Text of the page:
In Fiji’s Pacific Harbor, tourists hold their noses as dive boats pour hundreds of pounds of discarded fish scraps into the ocean. This “chumming the water” as it’s called brings in sea life from miles around, including various kinds of sharks. And sharks are precisely what the tourists have paid to see. Yet biologists the world over state time and again that this constant activity will no doubt have an impact on normal shark behavior, and that the conditioning will lead the sharks and other wildlife into a downward spiral of abnormal activity. But one thing the tourists pay for is results, and unloading all that smelly refuse into the tank definitely brings in the sharks.
But was has this to do with birds? That answer rests in two activities: pishing and tape-luring. Together or apart, they represent the birding community’s equivalent of chumming the water.
According to Wikipedia, a pish is “an imitated bird call (usually a scold or alarm call) used by birders and ornithologists to attract birds (generally Passerines). The action of making the sound is known as pishing. This technique is used by scientists to increase the effectiveness of bird diversity surveys, and by birders to attract species that they might not otherwise see.”
Before I get to tape-luring, let’s stop here for a minute. Birders use pishing to attract species they might not otherwise see. In other words, birders use this method to interfere with a bird’s natural behavior simply because the birder wants to check off a name on a life list, not because they want to observe avifauna in its natural beauty and behavior. That’s important to note. And while I won’t delve into active and passive birding in this post, I will cover it later, and at that time I’ll remind you of pishing and tape-luring, and their arbitrary use by birders who have no sound scientific reason to employ the methods.
As for tape-luring, this method rests comfortably alongside pishing but relies on technology as opposed to pursed lips. Tape-luring is the use of prerecorded bird calls as means to bring birds out of hiding, such as a mating call, a threat call or a challenger call. By it’s very definition, it’s nothing more complicated than pishing with batteries.
I will admit the lack of centralized, coherent research on these practices leads many to believe that no word means a good word (i.e., if science hasn’t definitively blasted the practices, they must indeed be acceptable and even endorsed). Yet the issue is not a lack of research but instead a seemingly endless array of information tucked away in disparate places. Where ornithologists and biologists use these measures for scientific study, pishing and tape-luring are clearly spoken of as highly effective methods. Using the flawed logic of “if something is not expressly forbidden it is allowed,” the birding community has seized upon these acceptable scientific tools and made them an everyday part of their birding practice. And therein rests the problem.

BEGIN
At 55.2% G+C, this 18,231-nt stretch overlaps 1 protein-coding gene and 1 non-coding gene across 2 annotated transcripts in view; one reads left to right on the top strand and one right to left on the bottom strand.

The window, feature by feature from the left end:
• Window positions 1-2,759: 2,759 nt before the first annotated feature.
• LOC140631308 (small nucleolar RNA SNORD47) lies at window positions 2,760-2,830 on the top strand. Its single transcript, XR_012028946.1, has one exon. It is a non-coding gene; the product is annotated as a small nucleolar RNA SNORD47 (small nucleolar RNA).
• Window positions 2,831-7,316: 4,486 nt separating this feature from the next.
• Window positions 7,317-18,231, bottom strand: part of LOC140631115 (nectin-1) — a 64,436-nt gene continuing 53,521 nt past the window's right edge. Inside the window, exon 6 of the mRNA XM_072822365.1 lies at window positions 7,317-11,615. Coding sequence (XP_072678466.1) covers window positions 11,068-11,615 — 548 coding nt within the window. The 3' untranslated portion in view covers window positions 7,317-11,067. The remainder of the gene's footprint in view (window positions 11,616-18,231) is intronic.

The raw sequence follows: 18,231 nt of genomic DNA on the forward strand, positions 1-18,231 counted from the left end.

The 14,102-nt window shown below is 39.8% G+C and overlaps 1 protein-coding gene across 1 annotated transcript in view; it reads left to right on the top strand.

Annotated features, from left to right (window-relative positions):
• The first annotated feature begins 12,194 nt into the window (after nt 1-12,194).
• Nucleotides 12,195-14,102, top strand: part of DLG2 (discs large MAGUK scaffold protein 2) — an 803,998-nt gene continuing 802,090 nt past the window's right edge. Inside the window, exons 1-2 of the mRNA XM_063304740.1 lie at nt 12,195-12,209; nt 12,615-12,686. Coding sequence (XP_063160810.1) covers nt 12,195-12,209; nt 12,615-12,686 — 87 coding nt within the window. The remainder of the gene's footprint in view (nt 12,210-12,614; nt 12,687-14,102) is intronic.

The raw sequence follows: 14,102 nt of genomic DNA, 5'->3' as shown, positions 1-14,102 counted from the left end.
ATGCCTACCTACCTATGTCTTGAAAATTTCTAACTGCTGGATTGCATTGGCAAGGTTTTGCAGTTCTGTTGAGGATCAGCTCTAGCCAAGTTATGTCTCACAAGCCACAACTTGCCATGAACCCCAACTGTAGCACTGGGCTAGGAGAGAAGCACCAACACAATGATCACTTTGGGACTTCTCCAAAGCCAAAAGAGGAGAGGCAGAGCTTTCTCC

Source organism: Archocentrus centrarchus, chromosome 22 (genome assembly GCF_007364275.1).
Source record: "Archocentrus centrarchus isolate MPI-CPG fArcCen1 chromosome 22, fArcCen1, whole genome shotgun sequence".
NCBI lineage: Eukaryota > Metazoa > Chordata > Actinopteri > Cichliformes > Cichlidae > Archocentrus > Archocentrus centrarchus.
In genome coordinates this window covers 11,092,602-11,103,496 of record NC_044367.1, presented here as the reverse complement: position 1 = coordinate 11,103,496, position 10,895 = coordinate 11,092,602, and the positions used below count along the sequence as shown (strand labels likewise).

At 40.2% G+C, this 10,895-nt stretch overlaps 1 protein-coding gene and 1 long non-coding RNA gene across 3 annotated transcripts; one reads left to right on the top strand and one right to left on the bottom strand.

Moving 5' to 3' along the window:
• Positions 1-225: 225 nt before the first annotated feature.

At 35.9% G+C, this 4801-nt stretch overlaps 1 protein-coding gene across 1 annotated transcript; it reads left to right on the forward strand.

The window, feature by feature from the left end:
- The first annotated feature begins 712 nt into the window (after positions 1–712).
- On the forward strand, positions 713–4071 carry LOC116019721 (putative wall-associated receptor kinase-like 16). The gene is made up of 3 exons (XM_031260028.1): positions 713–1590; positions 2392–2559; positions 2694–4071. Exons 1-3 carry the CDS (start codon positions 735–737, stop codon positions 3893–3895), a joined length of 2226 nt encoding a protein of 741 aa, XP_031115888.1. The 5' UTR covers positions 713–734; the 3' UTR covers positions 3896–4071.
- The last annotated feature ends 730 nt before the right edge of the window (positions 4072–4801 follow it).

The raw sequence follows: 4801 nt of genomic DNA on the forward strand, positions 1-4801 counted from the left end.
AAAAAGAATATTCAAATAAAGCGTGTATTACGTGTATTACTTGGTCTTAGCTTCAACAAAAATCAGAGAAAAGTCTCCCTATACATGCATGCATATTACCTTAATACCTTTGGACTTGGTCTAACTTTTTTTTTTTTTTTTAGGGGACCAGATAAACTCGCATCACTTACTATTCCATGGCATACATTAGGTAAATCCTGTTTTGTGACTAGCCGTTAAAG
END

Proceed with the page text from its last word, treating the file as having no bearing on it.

In 2001 Professor Daniel J. Mennill from the Biology Department of Queen’s University in Kingston, Ontario, discussed a study involving black-capped chickadees which showed how tape playback impacted mating choices by females. In essence, his findings suggested “that female black-capped chickadees eavesdrop on male-male singing contests and that the information females gain through eavesdropping plays an important role in shaping female reproductive decisions.” Even more disturbing was that he found “that high-ranking males who lost song contests [against recorded songs] also lost paternity in their nests.” And since “females prefer males who have a high-ranking position in the previous winter’s flock,” use of these methods in nonbreeding seasons could still influence mating and paternity.